Battle for honour The battle of Haldighati was not just one of the many fierce clashes between the Mughal and Rajput forces to annexe land or retrieve it`A0(in case of Rajputs). It was the battle for the Rajputana honour. Many powerful kings of Rajasthan, including those of Jaipur, Bikaner and Boondi, were with Akbar. Rana Pratap had already alienated them by taunting how they had given their daughters and sisters to Akbar to barter peace. James Tod, in his highly acclaimed book Annals and Antiquities of Rajasthan, recorded that the great Rana took on Akbar despite all odds. After all efforts by Akbar to win over Rana Pratap failed, the Mughal king sent his son Salim to lead the battle. Aided by the advisers of Maharaja Maan Singh of Jaipur, whose sister Jodha was the mother of Prince Salim, the Mughals amassed their force in the valley. The great Rana, too, had been looking for such an oppurtunity.
Haldighati provided him the best opportunity. He observed that the Mughal forces had camped on a large ground in the valley, which later came to be known as Badshah Bagh. Rana enticed the forces to march towards the treacherous valley, where he had strategically placed the gallant Bhil tribals.
When the Mughal forces marched through the narrow gorge called the Neck of Haldighati, the tribals attacked and butchered them mercilessly. Several attempts of passing the narrow and deep ravine suggested domain namesfailed as thousands lay slain.
The demoralised Mughal forces were pushed to the wall. The brave and clever Rana then attacked the Mughal camp. The Rana's horse, whose tale of valour and duty is as immortal as his rider, looked different that day. Pratap had put an elephant's mask, including the trunk and the teeth, on the face of the horse. This was done to confuse the elephant of Raja Maan Singh.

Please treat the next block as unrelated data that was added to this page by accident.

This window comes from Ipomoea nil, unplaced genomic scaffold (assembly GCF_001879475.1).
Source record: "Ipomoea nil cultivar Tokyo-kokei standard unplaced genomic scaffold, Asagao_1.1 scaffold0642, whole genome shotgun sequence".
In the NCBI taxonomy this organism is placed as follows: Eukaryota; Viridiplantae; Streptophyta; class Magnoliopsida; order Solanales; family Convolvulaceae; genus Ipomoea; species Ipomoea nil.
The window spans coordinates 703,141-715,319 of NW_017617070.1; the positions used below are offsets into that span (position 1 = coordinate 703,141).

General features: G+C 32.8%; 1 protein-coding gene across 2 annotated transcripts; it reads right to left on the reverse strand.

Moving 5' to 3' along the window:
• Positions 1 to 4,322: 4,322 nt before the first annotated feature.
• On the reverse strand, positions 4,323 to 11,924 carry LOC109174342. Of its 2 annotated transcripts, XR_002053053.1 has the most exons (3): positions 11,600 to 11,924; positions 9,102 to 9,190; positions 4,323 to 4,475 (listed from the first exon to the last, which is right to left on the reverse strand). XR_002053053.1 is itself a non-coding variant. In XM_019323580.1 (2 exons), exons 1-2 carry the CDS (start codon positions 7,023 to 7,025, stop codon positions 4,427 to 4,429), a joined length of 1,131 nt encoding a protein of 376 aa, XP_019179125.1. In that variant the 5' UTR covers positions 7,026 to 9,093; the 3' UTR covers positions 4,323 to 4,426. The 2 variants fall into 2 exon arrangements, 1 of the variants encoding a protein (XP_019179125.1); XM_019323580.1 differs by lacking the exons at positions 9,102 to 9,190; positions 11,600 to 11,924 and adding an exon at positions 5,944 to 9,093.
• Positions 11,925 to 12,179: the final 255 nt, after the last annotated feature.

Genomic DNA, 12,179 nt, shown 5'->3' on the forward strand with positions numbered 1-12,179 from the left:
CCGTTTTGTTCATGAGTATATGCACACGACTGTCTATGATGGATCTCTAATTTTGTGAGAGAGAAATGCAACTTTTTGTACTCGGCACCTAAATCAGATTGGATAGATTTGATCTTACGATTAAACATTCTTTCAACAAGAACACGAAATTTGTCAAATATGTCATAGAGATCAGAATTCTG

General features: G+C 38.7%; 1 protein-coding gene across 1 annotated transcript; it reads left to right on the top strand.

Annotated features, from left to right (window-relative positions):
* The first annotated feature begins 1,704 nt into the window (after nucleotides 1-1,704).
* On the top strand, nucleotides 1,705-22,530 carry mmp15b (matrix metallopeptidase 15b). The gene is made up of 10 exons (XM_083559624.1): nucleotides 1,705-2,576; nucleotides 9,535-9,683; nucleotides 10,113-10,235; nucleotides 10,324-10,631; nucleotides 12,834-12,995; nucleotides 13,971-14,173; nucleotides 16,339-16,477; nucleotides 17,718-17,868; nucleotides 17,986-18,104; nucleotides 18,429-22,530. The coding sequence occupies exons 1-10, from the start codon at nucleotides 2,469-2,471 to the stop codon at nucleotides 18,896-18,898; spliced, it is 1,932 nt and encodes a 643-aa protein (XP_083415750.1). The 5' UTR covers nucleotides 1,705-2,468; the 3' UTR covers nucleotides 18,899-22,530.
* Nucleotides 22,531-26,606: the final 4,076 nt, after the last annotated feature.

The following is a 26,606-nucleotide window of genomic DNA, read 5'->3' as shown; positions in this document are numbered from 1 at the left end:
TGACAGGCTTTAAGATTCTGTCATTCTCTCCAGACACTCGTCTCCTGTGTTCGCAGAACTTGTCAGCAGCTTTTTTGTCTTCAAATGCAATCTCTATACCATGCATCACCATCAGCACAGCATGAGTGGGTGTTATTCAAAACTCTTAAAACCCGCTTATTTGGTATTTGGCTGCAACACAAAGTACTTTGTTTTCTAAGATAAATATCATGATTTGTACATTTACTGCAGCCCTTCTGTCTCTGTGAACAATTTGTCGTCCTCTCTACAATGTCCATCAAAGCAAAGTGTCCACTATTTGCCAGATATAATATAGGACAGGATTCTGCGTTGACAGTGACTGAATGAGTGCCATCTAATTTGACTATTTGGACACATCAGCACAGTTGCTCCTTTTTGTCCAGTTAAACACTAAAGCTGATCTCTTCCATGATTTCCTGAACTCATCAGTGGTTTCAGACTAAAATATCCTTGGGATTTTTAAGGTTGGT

The ploy succeeded as Chetak successfully brought the Rana within striking distance of Maan Singh. Providence saved him as he managed to flee, hiding under the seat on the elephant.
Rana Pratap and his soldiers followed the fleeing Mughal forces. In its enthusiasm and over-confidence, the Rana's army forgot that the combined forces of the Mughals and Rajputs still outnumbered it. Both armies came face to face in a large ground where, according to historians, thousands died in a battle that lasted for four hours.
Both sides suffered huge losses. Chetak succumbed to injuries but only after it had taken his master to safety, jumping a wide river only on three legs. And as Rana wept at the loss, skies too cried in form of rain, forming the Rakt Talai (pond of blood). Folklore has it that red sand came out while digging centuries after the famous battle.
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Maharana Pratap Museum, Welcomes you to Haldighati, the land of bravery, sacrifice and great history. Haldighati plays an important role in the Indian History.Read More